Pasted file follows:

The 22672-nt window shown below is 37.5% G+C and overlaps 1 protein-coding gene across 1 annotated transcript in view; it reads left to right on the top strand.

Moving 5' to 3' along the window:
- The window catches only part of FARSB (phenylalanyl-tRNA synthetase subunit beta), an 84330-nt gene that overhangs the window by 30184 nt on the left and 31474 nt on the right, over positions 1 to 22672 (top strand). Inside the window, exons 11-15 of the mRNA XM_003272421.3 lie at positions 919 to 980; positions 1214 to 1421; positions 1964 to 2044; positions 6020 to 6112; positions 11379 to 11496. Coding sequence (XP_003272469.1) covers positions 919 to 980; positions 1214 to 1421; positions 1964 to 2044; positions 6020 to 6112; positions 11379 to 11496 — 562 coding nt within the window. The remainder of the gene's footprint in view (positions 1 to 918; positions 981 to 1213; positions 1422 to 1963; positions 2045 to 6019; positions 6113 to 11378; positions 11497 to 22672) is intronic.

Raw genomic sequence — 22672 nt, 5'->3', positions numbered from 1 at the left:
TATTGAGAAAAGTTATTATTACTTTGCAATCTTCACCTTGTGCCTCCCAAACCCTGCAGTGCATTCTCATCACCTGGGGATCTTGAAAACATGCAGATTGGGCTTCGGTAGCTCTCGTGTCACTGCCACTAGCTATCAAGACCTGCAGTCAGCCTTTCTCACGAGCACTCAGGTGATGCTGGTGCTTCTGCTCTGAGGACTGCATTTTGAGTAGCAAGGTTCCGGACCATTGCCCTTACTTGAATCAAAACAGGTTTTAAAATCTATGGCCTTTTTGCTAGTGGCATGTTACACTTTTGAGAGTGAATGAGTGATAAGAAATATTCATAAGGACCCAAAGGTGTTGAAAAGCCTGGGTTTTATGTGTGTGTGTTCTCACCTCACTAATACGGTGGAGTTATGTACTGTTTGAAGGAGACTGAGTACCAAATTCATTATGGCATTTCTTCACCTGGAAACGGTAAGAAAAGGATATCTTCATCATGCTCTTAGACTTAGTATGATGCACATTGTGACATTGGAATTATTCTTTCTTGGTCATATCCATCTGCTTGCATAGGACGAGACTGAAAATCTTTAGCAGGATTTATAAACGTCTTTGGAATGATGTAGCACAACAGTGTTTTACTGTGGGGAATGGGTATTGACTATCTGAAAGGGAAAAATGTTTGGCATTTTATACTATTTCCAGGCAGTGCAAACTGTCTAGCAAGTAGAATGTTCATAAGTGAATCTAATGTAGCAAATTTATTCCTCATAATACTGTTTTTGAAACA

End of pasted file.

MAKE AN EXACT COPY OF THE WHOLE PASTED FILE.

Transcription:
The 22672-nt window shown below is 37.5% G+C and overlaps 1 protein-coding gene across 1 annotated transcript in view; it reads left to right on the top strand.

Moving 5' to 3' along the window:
- The window catches only part of FARSB (phenylalanyl-tRNA synthetase subunit beta), an 84330-nt gene that overhangs the window by 30184 nt on the left and 31474 nt on the right, over positions 1 to 22672 (top strand). Inside the window, exons 11-15 of the mRNA XM_003272421.3 lie at positions 919 to 980; positions 1214 to 1421; positions 1964 to 2044; positions 6020 to 6112; positions 11379 to 11496. Coding sequence (XP_003272469.1) covers positions 919 to 980; positions 1214 to 1421; positions 1964 to 2044; positions 6020 to 6112; positions 11379 to 11496 — 562 coding nt within the window. The remainder of the gene's footprint in view (positions 1 to 918; positions 981 to 1213; positions 1422 to 1963; positions 2045 to 6019; positions 6113 to 11378; positions 11497 to 22672) is intronic.

Raw genomic sequence — 22672 nt, 5'->3', positions numbered from 1 at the left:
TATTGAGAAAAGTTATTATTACTTTGCAATCTTCACCTTGTGCCTCCCAAACCCTGCAGTGCATTCTCATCACCTGGGGATCTTGAAAACATGCAGATTGGGCTTCGGTAGCTCTCGTGTCACTGCCACTAGCTATCAAGACCTGCAGTCAGCCTTTCTCACGAGCACTCAGGTGATGCTGGTGCTTCTGCTCTGAGGACTGCATTTTGAGTAGCAAGGTTCCGGACCATTGCCCTTACTTGAATCAAAACAGGTTTTAAAATCTATGGCCTTTTTGCTAGTGGCATGTTACACTTTTGAGAGTGAATGAGTGATAAGAAATATTCATAAGGACCCAAAGGTGTTGAAAAGCCTGGGTTTTATGTGTGTGTGTTCTCACCTCACTAATACGGTGGAGTTATGTACTGTTTGAAGGAGACTGAGTACCAAATTCATTATGGCATTTCTTCACCTGGAAACGGTAAGAAAAGGATATCTTCATCATGCTCTTAGACTTAGTATGATGCACATTGTGACATTGGAATTATTCTTTCTTGGTCATATCCATCTGCTTGCATAGGACGAGACTGAAAATCTTTAGCAGGATTTATAAACGTCTTTGGAATGATGTAGCACAACAGTGTTTTACTGTGGGGAATGGGTATTGACTATCTGAAAGGGAAAAATGTTTGGCATTTTATACTATTTCCAGGCAGTGCAAACTGTCTAGCAAGTAGAATGTTCATAAGTGAATCTAATGTAGCAAATTTATTCCTCATAATACTGTTTTTGAAACA